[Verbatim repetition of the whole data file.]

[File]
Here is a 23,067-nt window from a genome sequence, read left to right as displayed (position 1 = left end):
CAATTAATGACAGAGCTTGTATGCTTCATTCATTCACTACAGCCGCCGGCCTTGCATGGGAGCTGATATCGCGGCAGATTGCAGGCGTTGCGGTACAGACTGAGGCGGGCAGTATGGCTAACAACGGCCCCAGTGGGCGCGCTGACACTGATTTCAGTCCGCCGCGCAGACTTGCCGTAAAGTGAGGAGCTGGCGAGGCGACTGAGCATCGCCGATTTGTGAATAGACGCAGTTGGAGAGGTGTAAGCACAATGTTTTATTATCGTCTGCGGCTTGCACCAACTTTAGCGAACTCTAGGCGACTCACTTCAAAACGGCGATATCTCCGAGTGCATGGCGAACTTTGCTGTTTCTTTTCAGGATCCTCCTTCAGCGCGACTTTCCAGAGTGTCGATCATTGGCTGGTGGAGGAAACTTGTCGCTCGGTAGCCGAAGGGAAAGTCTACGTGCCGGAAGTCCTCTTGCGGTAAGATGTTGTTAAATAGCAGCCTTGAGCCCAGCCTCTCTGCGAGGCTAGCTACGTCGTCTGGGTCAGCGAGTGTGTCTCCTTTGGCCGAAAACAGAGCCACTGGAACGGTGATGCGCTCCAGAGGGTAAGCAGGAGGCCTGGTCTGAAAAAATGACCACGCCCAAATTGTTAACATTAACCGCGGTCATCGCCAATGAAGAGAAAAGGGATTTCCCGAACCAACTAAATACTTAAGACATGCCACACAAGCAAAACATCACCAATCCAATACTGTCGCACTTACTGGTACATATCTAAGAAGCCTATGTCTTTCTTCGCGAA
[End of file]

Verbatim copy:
Here is a 23,067-nt window from a genome sequence, read left to right as displayed (position 1 = left end):
CAATTAATGACAGAGCTTGTATGCTTCATTCATTCACTACAGCCGCCGGCCTTGCATGGGAGCTGATATCGCGGCAGATTGCAGGCGTTGCGGTACAGACTGAGGCGGGCAGTATGGCTAACAACGGCCCCAGTGGGCGCGCTGACACTGATTTCAGTCCGCCGCGCAGACTTGCCGTAAAGTGAGGAGCTGGCGAGGCGACTGAGCATCGCCGATTTGTGAATAGACGCAGTTGGAGAGGTGTAAGCACAATGTTTTATTATCGTCTGCGGCTTGCACCAACTTTAGCGAACTCTAGGCGACTCACTTCAAAACGGCGATATCTCCGAGTGCATGGCGAACTTTGCTGTTTCTTTTCAGGATCCTCCTTCAGCGCGACTTTCCAGAGTGTCGATCATTGGCTGGTGGAGGAAACTTGTCGCTCGGTAGCCGAAGGGAAAGTCTACGTGCCGGAAGTCCTCTTGCGGTAAGATGTTGTTAAATAGCAGCCTTGAGCCCAGCCTCTCTGCGAGGCTAGCTACGTCGTCTGGGTCAGCGAGTGTGTCTCCTTTGGCCGAAAACAGAGCCACTGGAACGGTGATGCGCTCCAGAGGGTAAGCAGGAGGCCTGGTCTGAAAAAATGACCACGCCCAAATTGTTAACATTAACCGCGGTCATCGCCAATGAAGAGAAAAGGGATTTCCCGAACCAACTAAATACTTAAGACATGCCACACAAGCAAAACATCACCAATCCAATACTGTCGCACTTACTGGTACATATCTAAGAAGCCTATGTCTTTCTTCGCGAA